• European Union High Court Ruling Establishes Right to Be Forgotten, Requires Google to Delete User Data on Request
  • May 26, 2014 | Authors: Nathan S. Cardon; Tracy P. Marshall; Sheila A. Millar; Jean-Cyril Walker
  • Law Firm: Keller and Heckman LLP - Washington Office
  • Google Inc. must delete the personal data that turns up in its search results under certain circumstances if a user asks for the data to be deleted, the European Court of Justice (ECJ) ruled on Tuesday, May 13. The decision by the ECJ - the highest court in Europe - is the first to address a subject that has been hotly debated in connection with the proposed European Union (EU) Privacy Regulation: the “right to be forgotten.” For businesses, the ruling will greatly complicate maintaining an online presence that involves publishing data about an EU citizen online, and raises new jurisdictional questions on the reach of European data protection laws.

    The case arose after a Spanish lawyer’s search for his name using Google’s search engine turned up legal notices related to his debts and the forced sale of his property that were published in an online Spanish newspaper. The Spanish Data Protection Agency ruled against Google but did not require the newspaper to remove the data. Google appealed to the ECJ. The ECJ’s decision is contrary to a June 2013 opinion of the Advocate General that Google need not remove the links.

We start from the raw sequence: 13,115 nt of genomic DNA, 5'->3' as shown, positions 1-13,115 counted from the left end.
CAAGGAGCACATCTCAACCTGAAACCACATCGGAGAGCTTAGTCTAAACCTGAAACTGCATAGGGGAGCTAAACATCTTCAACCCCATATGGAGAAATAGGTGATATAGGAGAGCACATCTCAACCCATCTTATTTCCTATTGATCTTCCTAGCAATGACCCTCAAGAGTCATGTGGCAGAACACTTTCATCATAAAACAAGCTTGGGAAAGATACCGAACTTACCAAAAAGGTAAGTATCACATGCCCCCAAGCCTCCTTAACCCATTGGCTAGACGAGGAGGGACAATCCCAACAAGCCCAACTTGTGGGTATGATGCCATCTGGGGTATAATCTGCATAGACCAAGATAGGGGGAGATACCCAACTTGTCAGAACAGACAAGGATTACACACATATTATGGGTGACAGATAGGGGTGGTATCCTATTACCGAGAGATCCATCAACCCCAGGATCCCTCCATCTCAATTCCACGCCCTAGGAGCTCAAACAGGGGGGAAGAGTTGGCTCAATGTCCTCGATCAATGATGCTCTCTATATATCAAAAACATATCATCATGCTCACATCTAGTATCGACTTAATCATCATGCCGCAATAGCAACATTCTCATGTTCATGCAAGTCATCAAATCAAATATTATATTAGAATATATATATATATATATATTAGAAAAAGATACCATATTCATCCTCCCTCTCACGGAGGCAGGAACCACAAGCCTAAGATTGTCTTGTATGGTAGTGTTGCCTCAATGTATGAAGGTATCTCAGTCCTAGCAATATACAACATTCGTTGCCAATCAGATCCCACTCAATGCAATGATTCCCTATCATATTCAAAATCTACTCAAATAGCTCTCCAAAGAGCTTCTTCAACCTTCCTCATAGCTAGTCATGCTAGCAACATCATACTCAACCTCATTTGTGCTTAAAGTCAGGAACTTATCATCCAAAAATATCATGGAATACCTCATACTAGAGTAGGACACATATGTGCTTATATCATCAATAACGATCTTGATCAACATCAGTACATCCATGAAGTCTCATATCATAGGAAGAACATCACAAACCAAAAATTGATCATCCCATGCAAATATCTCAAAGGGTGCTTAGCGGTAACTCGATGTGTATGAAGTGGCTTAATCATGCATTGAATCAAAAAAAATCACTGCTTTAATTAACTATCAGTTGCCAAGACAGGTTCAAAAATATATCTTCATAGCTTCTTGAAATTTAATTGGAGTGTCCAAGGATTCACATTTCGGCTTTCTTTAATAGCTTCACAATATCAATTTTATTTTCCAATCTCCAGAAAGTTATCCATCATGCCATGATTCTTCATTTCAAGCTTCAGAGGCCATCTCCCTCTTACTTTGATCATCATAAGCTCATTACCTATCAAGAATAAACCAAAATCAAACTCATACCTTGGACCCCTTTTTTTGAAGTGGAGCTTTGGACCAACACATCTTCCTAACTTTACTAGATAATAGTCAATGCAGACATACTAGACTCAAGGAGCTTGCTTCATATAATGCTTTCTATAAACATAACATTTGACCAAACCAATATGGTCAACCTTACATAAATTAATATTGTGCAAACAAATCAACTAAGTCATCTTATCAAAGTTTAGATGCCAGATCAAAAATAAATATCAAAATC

This ruling is based on the EU’s 1995 Data Protection Directive (Directive 95/46/EC), which provides “data subjects” certain legal rights, including the right to access collected information and correct inaccuracies. The ECJ found that if a search engine’s inclusion of links to personal data in its search results contravenes the purposes of the Directive, the links and information in the results lists must be erased, even if initially including the links and associated information in search results was acceptable. In other words, given sufficient passage of time, initially-lawful processing of data may become incompatible with the Directive where the purposes behind providing the data diminish relative to the data subject’s interest in having the data erased or blocked. The ruling would permit links to such data to remain online, however, where there are particular public interest reasons justifying the public’s continued access to the information, such as the data subject’s role in public life.

    In the meantime, the proposed EU Regulation on Privacy, which the European Commission proposed in 2012, is expected to move forward, but passage seems unlikely before 2015, and it would not take effect for another two years. Other countries have adopted the EU’s approaches to privacy in various forms, which could result in similar requirements applying more broadly. Companies that maintain an online presence, and in particular provide information about the general public, must keep abreast of the EU and other countries’ decisions about the existence of a right to be forgotten, and consider the balance between rights to information and privacy rights in a global environment.